Mini Cooper S Roadster

view gallery VIEW GALLERY


Engine: 1.6-litre four-cylinder petrol, turbocharged
Transmission: six-speed manual
Power: 184 PS
Torque: 240 Nm between 1,600 and 5,000 rpm
Fuel consumption (combined cycle): 47.1 mpg
CO2 emissions: 139 g/km
Top speed: 141 mph
Acceleration (0-62 mph): 7.0 seconds
Price: £20,905

Just when it looked as though BMW had run out of ideas for future Mini variants, it came up last year with the Coupé, a radical two-door, two-seat version with an unusual lowered helmet-like roof and steeply raked windscreen. Now, with summer approaching, the Coupé gets an open-topped counterpart, the Roadster.

The two new cars are pretty much the same as the standard Mini under the skin but in one respect at least, they reflect a certain boldness on BMW’s part. Ever since the company reinvented the Mini back in 2001, it has tended to follow quite closely the template set by the 1959 original in terms of body styles and model names but the Coupé and the Roadster have no real historical precedents. The last time BMW tried to extend the Mini envelope in this way with the larger Countryman, it produced a mixed response (that’s “mixed” as in motoring journalists didn’t really like it while customers fell in love with the thing and are buying it in huge numbers) but everyone seems to love the Coupé and the Roadster.  

That’s because although they don’t follow a traditional Mini body style, they score very highly in terms of the core Mini trait of packing a lot of fun into a small, visually appealing package, and, of the two, it is probably the Roadster, which looks very attractive indeed in roof-down mode, that probably has the edge.  

And this is where a bit of magic comes in. The Roadster’s bonnet conceals the same engines as you’d find in a normal Mini hatchback, and the air that you breathe with the top down is no fresher than the air that you’d breathe in a standard Mini Convertible but the new car feels altogether cheekier and sportier in character – in short, more special. That’s probably partly because of the Roadster’s packaging, which closely follows that of the Coupé. These cars make no pretence at providing a back seat and they are better for it. The driver and passenger have a bit more room to stretch, and the space that would otherwise be sacrificed to provide a tiny rear seat that nobody would ever sit in can be given over to luggage, making the Roadster ideal for weekend trips. The Roadster’s much more steeply raked windscreen provides quite an important contribution to that sporty feel as well.

At first sight, the interiors of the high-end Roadsters I drove seemed to be a slightly awkward mélange of competing traditional British automotive cabin styles, with a characteristic Mini centrally-mounted “dinner-plate” speedometer jostling for attention with 1960s Cortina-style eyeball vents, Bentleyesque leather and distinctly Rover-y seats. After a few minutes, though, it all seems to come together and I’d actually rate the Roadster’s interior as one of its strong points.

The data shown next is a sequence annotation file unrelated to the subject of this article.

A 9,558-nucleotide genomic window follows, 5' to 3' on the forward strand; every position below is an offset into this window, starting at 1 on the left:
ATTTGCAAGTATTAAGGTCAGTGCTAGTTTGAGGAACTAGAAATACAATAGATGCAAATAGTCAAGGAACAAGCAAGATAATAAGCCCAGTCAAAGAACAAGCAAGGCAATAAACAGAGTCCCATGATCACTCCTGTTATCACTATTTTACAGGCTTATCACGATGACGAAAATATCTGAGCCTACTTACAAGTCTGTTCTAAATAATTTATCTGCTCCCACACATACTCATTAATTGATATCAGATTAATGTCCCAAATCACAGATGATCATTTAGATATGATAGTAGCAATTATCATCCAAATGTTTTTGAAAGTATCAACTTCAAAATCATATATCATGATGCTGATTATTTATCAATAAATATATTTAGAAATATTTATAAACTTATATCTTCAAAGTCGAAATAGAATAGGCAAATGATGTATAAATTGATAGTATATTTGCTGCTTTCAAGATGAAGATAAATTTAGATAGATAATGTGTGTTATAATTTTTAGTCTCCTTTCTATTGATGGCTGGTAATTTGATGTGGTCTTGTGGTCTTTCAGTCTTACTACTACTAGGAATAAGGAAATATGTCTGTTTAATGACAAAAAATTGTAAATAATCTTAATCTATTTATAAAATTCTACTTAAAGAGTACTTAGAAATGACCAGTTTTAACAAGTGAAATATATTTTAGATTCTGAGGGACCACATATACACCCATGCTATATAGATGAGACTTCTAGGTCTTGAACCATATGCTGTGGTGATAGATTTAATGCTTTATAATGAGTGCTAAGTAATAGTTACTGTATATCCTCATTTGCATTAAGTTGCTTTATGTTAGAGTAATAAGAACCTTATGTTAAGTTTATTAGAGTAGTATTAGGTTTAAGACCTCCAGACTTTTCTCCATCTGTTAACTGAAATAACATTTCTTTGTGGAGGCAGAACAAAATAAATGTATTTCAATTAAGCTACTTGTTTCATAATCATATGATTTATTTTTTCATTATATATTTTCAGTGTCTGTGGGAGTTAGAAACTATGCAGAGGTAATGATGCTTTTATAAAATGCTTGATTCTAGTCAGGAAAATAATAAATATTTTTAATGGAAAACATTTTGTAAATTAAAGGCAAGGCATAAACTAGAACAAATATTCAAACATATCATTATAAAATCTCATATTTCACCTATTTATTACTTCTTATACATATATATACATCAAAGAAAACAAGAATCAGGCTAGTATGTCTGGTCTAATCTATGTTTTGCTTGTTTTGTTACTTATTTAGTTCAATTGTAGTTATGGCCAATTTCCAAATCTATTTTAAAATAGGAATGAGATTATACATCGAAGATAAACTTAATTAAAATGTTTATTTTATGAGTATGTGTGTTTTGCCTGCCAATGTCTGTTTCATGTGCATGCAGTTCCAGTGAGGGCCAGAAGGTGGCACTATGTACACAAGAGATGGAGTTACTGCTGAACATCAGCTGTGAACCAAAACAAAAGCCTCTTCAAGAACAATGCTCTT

Out on the road, like all of the smaller Mini models, the Roadster is excellent. I tried the 143 horsepower 2.0-litre SD turbodiesel and the 184 horsepower 1.6-litre turbocharged petrol Cooper S, and both provided strong performance over the excellent twisty and hilly Cotswold test routes BMW laid on to show off the new car’s abilities. The diesel impresses with its superior mid-range torque, economy and distinctly undieselly refinement but the petrol Cooper S has a stronger initial bite when you put your foot down. That suits the character of the Roadster particularly well. Dynamically, it is a known quantity, providing a strong reminder of how just how good the Mini’s chassis behaviour is, rather than moving the game on in any significant way.

I also tried BMW’s Mini Connected app which allows you to link your car to your iPhone in order to keep up with Facebook and Twitter, listen to Internet radio stations and (while stationary) watch video, all via the optional screen set into the Mini’s large central instrument dial and the in-car speakers. Another feature is that you can export destination addresses that you have previously researched via Google Maps to the car’s sat-nav, rather than faffing around entering them manually. It all works rather well. Minis now also have DAB radios and I found that reception of the main national BBC and commercial stations in the Cotswolds was for the most part pretty good.

Bloated Countryman apart, Minis are always fun – and the Roadster provides more fun than all the rest.